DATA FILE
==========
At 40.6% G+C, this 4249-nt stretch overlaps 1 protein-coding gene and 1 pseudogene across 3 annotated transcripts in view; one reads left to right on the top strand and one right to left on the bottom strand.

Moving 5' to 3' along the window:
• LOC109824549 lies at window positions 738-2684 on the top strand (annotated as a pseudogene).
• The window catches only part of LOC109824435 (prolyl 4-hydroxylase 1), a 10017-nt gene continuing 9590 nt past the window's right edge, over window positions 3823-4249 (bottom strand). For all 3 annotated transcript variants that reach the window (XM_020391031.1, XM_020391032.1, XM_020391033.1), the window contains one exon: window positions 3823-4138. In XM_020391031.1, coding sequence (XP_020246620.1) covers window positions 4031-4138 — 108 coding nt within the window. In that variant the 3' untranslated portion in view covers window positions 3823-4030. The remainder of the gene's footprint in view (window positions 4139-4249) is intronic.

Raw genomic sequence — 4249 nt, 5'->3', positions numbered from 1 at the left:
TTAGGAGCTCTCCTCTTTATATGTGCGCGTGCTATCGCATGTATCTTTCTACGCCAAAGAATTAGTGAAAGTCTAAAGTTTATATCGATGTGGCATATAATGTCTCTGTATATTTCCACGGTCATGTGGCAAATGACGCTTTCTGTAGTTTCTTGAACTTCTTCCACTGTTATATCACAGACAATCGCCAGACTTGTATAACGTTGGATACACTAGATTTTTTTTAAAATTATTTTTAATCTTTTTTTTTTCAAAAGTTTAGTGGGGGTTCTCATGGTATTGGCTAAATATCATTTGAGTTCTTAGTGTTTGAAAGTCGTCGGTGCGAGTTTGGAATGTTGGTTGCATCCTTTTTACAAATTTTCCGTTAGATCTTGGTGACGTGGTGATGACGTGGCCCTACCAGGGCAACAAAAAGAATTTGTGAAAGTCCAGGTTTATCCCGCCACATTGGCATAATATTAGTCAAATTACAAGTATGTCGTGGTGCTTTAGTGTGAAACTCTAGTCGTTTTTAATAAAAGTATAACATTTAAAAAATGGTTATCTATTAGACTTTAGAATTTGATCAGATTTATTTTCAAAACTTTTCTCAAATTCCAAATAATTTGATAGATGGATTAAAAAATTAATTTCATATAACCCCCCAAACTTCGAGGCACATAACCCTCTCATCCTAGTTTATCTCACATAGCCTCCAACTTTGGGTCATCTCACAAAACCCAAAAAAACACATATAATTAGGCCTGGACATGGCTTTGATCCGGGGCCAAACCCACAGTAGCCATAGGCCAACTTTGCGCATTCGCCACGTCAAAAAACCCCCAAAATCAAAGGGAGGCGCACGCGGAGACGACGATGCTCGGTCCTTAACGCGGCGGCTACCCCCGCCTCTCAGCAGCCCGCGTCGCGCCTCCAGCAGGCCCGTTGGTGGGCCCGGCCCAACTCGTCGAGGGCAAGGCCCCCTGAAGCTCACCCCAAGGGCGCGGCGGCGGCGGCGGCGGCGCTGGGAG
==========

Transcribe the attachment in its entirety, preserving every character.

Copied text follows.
At 40.6% G+C, this 4249-nt stretch overlaps 1 protein-coding gene and 1 pseudogene across 3 annotated transcripts in view; one reads left to right on the top strand and one right to left on the bottom strand.

Moving 5' to 3' along the window:
• LOC109824549 lies at window positions 738-2684 on the top strand (annotated as a pseudogene).
• The window catches only part of LOC109824435 (prolyl 4-hydroxylase 1), a 10017-nt gene continuing 9590 nt past the window's right edge, over window positions 3823-4249 (bottom strand). For all 3 annotated transcript variants that reach the window (XM_020391031.1, XM_020391032.1, XM_020391033.1), the window contains one exon: window positions 3823-4138. In XM_020391031.1, coding sequence (XP_020246620.1) covers window positions 4031-4138 — 108 coding nt within the window. In that variant the 3' untranslated portion in view covers window positions 3823-4030. The remainder of the gene's footprint in view (window positions 4139-4249) is intronic.

Raw genomic sequence — 4249 nt, 5'->3', positions numbered from 1 at the left:
TTAGGAGCTCTCCTCTTTATATGTGCGCGTGCTATCGCATGTATCTTTCTACGCCAAAGAATTAGTGAAAGTCTAAAGTTTATATCGATGTGGCATATAATGTCTCTGTATATTTCCACGGTCATGTGGCAAATGACGCTTTCTGTAGTTTCTTGAACTTCTTCCACTGTTATATCACAGACAATCGCCAGACTTGTATAACGTTGGATACACTAGATTTTTTTTAAAATTATTTTTAATCTTTTTTTTTTCAAAAGTTTAGTGGGGGTTCTCATGGTATTGGCTAAATATCATTTGAGTTCTTAGTGTTTGAAAGTCGTCGGTGCGAGTTTGGAATGTTGGTTGCATCCTTTTTACAAATTTTCCGTTAGATCTTGGTGACGTGGTGATGACGTGGCCCTACCAGGGCAACAAAAAGAATTTGTGAAAGTCCAGGTTTATCCCGCCACATTGGCATAATATTAGTCAAATTACAAGTATGTCGTGGTGCTTTAGTGTGAAACTCTAGTCGTTTTTAATAAAAGTATAACATTTAAAAAATGGTTATCTATTAGACTTTAGAATTTGATCAGATTTATTTTCAAAACTTTTCTCAAATTCCAAATAATTTGATAGATGGATTAAAAAATTAATTTCATATAACCCCCCAAACTTCGAGGCACATAACCCTCTCATCCTAGTTTATCTCACATAGCCTCCAACTTTGGGTCATCTCACAAAACCCAAAAAAACACATATAATTAGGCCTGGACATGGCTTTGATCCGGGGCCAAACCCACAGTAGCCATAGGCCAACTTTGCGCATTCGCCACGTCAAAAAACCCCCAAAATCAAAGGGAGGCGCACGCGGAGACGACGATGCTCGGTCCTTAACGCGGCGGCTACCCCCGCCTCTCAGCAGCCCGCGTCGCGCCTCCAGCAGGCCCGTTGGTGGGCCCGGCCCAACTCGTCGAGGGCAAGGCCCCCTGAAGCTCACCCCAAGGGCGCGGCGGCGGCGGCGGCGGCGCTGGGAG